Lauren Ambrose, right, breaks out of her "Six Feet Under" funk in "Loving Leah" (8 p.m., WCCO, Ch. 4), a new Hallmark Hall of Fame presentation in which her character struggles with the death of her rabbi husband, a college registration attempt and the fact that her mother is played by "Curb Your Enthusiasm" loudmouth Susie Essman. Ambrose's quiet fortitude makes this an above-average TV movie.


David Strathairn, best known for his portrayal of Edward R. Murrow, takes on a very different American figure in "The Trials of J. Robert Oppenheimer" (8 p.m., KTCA, Ch. 2), a docudrama about the man who led the team that built the atomic bomb, only to face charges of treason later. The David Grubin film reminds us how quickly a national hero can be reinterpreted as a traitor, and how massive intelligence can be a curse.


"Scrubs" (8 p.m., KSTP, Ch. 5) has had its fair share of big-name guest stars, from Michael J. Fox to Heather Locklear, but it's hard to top the anticipation behind appearances from Oscar the Grouch, Elmo and Grover, above, who stop by the hospital.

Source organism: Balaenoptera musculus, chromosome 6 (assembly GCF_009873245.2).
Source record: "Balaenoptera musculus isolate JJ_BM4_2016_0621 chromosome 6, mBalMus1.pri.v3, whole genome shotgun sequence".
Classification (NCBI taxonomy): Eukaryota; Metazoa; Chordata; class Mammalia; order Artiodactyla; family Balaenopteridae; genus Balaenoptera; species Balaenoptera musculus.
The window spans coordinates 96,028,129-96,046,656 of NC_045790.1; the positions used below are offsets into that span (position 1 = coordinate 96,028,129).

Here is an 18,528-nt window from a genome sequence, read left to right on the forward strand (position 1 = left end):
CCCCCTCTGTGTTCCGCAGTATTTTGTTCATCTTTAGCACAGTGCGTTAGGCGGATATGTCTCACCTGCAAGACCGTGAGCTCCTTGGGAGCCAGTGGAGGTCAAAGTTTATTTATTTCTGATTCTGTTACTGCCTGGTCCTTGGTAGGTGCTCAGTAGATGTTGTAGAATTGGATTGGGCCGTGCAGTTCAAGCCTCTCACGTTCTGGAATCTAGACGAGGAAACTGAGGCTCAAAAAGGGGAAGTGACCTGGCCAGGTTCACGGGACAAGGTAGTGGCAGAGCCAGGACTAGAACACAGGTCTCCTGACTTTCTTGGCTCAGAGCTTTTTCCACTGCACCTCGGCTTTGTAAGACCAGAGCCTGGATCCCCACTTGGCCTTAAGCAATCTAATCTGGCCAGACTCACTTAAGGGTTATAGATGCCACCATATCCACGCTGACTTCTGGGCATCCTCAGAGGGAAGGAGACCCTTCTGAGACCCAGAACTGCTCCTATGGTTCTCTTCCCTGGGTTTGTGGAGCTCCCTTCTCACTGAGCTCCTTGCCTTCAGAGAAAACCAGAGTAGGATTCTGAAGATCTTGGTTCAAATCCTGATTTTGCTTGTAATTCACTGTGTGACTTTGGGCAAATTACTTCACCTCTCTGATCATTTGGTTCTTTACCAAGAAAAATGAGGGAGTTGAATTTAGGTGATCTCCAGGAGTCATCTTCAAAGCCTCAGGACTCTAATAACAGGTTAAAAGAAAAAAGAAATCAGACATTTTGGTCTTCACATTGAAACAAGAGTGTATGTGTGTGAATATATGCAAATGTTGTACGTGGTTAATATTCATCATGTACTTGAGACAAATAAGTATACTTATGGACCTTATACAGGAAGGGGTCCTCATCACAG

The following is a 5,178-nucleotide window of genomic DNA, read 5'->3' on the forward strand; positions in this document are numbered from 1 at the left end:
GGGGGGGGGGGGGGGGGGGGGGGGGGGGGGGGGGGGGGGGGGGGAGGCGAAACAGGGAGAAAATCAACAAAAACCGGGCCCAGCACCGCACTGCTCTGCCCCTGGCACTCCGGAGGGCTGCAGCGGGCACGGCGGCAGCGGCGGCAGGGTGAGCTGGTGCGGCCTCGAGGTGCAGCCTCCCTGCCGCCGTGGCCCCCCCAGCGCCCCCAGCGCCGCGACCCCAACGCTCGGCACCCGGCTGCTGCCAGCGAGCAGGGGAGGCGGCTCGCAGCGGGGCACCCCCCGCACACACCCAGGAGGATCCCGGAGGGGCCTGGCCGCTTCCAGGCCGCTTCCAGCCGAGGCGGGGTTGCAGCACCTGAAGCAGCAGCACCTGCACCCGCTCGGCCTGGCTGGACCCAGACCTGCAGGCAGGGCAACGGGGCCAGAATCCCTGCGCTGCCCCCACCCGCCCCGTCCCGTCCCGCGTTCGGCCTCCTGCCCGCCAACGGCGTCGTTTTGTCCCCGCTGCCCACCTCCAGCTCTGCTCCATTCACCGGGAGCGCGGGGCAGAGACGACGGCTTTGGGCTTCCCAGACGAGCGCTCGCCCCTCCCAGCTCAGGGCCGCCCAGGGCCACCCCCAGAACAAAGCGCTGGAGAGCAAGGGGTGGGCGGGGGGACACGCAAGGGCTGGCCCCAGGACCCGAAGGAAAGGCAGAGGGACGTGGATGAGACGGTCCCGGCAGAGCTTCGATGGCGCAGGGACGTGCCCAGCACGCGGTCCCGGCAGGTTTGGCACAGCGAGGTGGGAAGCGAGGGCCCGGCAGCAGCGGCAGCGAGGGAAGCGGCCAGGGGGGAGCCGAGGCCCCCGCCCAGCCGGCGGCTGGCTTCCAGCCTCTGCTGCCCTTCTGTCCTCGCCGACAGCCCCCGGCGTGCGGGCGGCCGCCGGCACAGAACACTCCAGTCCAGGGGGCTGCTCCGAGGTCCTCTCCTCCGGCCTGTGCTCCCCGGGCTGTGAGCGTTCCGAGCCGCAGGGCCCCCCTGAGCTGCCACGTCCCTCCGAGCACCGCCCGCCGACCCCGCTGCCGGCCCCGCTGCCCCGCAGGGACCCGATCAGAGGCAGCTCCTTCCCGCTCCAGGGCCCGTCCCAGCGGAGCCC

The only relief we can find in this extra-chilly winter is that two Hollywood legends once shivered right along with us. 1993's "Grumpy Old Men"

(7 p.m., TCM) reminds us that Walter Matthau, above, and Jack Lemmon spent some time in our midst filming this delightful comedy, and that great talent shines, even in the bitterest conditions.


"The Trials of Ted Haggard" (7 p.m., HBO) is a remarkably personal documentary about how Pastor Ted, once one of the most powerful figures in evangelical churchdom, has dealt with disgrace after he admitted to doing drugs with a male prostitute. Haggard's past deceptions make him a shaky character witness, but director Alexandra Pelosi (daughter of the speaker of the House) gives you plenty of reason to want to root for him and his family. Whether that's a testimony to our ability to forgive or an example of just how slick this man can be is up for you to decide.